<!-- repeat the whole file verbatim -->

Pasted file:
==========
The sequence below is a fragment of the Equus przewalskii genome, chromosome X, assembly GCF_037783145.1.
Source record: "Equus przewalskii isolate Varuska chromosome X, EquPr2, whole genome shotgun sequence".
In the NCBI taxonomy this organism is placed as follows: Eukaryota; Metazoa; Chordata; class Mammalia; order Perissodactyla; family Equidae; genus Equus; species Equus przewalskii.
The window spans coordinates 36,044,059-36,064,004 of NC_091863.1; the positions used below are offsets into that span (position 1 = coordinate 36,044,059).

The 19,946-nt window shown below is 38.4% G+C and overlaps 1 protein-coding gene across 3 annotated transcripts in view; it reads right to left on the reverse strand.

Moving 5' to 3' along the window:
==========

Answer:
The sequence below is a fragment of the Equus przewalskii genome, chromosome X, assembly GCF_037783145.1.
Source record: "Equus przewalskii isolate Varuska chromosome X, EquPr2, whole genome shotgun sequence".
In the NCBI taxonomy this organism is placed as follows: Eukaryota; Metazoa; Chordata; class Mammalia; order Perissodactyla; family Equidae; genus Equus; species Equus przewalskii.
The window spans coordinates 36,044,059-36,064,004 of NC_091863.1; the positions used below are offsets into that span (position 1 = coordinate 36,044,059).

The 19,946-nt window shown below is 38.4% G+C and overlaps 1 protein-coding gene across 3 annotated transcripts in view; it reads right to left on the reverse strand.

Moving 5' to 3' along the window: